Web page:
Rob Rastovich: And ThingLogix was born out of the technology that we sold to Amazon, nobody had the ability to do these kinds of things. And we thought, okay, what Salesforce did for CRM, I'm sure Benioff and Parker Harris were sitting around one day and they said," You know what? Everybody needs accounts, contacts and leads and opportunities. And everybody's going to make a database and they're going to have first name and last name and email address and phone number. Why don't we just give them all that and have everybody start at the same spot and then they can customize from there?" Same thing because of that DNA, we thought IoT solutions are the same thing. You need asset management, you need history check. You need to build it to put logic against your devices. You need to be able to understand what the context of a devices you need to provision and deprovision a device, all this stuff that have to go into solution. Why don't we just build that and start day one with this whole bag of tricks that we can do and then build our solution on top of that?

John Prial: Is it the same bag? Name, address, telephone number, I get. That's the metadata of a customer. If I'm thinking about a thermostat versus a, I don't know, a solar panel versus a remotely controlled water bottle, but I don't know. I guess there's on and off. And I guess there's identification. What else? What's the commonality across an IoT device?

Rob Rastovich: The only commonality is that they talk, that's it. They all talk a different language. Well, we talk MQTT primarily, but they all have different attributes. They all talk and that's why the system has to be able, any system has to be able to dynamically provision those stuff and keep the history. You don't have time in an IoT world to go, okay, well let's see. We're going to make a field in a database and it's going to involve this. It's happening on the fly, it's happening all the time so you got to auto provision fields and devices immediately.

John Prial: You mentioned time and this is something that's always been in my, whenever you hear the talk about 5G and I'm not watching a movie on my phone, but everyone says that 5G is the greatest enabler of IoT devices because of the volume of devices and the speed. Is that true? Do you feel that what's going to happen that's a game changer?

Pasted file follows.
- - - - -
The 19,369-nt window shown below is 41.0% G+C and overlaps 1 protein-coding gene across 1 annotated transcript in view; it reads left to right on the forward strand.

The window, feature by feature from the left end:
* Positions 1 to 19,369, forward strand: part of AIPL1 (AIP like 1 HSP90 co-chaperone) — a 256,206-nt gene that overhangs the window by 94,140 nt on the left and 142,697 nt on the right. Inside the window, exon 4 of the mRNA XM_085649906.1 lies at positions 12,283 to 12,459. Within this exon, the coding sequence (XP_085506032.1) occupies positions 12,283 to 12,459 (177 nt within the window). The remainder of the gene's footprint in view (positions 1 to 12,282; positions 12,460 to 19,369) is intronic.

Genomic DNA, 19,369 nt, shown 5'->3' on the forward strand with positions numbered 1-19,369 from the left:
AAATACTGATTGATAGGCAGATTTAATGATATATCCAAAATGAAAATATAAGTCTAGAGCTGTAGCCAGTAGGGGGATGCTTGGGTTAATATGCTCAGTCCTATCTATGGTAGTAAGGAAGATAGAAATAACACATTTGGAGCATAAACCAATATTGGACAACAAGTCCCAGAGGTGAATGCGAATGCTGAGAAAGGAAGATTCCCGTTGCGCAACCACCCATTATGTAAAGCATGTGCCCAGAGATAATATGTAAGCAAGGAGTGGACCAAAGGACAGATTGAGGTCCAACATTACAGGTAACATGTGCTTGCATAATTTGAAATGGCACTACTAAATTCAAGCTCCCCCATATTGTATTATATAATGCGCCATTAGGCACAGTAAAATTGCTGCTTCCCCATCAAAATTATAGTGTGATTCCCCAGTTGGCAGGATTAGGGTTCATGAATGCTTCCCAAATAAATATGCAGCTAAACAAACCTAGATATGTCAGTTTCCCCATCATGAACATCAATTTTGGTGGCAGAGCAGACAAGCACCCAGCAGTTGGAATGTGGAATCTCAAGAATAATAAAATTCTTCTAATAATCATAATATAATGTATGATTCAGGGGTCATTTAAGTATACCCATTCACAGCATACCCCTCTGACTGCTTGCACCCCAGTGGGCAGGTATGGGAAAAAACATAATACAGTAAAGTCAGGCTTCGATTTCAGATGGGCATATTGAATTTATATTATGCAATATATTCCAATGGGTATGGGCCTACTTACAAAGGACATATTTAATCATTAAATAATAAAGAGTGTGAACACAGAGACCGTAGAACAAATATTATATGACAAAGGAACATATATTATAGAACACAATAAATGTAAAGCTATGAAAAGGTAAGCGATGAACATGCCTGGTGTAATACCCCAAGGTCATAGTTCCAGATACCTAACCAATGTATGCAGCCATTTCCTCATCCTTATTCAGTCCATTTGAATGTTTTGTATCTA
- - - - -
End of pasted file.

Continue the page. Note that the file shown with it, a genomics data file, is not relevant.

Rob Rastovich: Well, I think that's the hope. IoT devices, the payloads are very small and the speed isn't as much as a requirement as it is reliability. If I'm a temperature sensor and it takes me three seconds to get the temperature versus one second, I'm going to get one every three seconds and I can take action. Now, if I'm in a Tesla and I see a car ahead of me and it needs to hit the brakes, then speed becomes a little bit more of an issue. But in that case, that's more localized, IoT is machines talking to machines at the local on prem level. They're not going up to the cloud.

John Prial: Latency would be, just there's local and remote latency so to speak.

Rob Rastovich: Yeah, exactly. Yeah. You certainly don't want your Teslas determine whether it should hit the brakes or not going up to the cloud and determine if the cloud is coming back. I do think 5G is definitely going to help in terms of its IoT devices in terms of the cost too, because I think these carriers are starting to get these much smaller plans and they understand IoT that we don't need a big plan. I just need a little bit of data and then, so I do see some of them coming out with that. And they've been around for a while though.

John Prial: That's interesting. It's$ 10 a month for your connectivity on your Tesla and the biggest benefit is if you're parked watching Netflix, but who cares? Just charge me 50 cents a month and set the data up. That's interesting. We kind of did the analogy of website builders and to the IoT builders. One of the challenges as I think about into this, and there is a difference between no code and low code in terms of how you build logic. Website builders are trivial and people could do that. If you need to start doing decision making at the backend that I guess could be called low code. And there are companies that are beginning to do that, but even that's not in my mind as an old guy, traditional programming. What's your view? We'll stay on the back end before we move the front end. What's your view on kind of the backend tools and how that gets pulled together?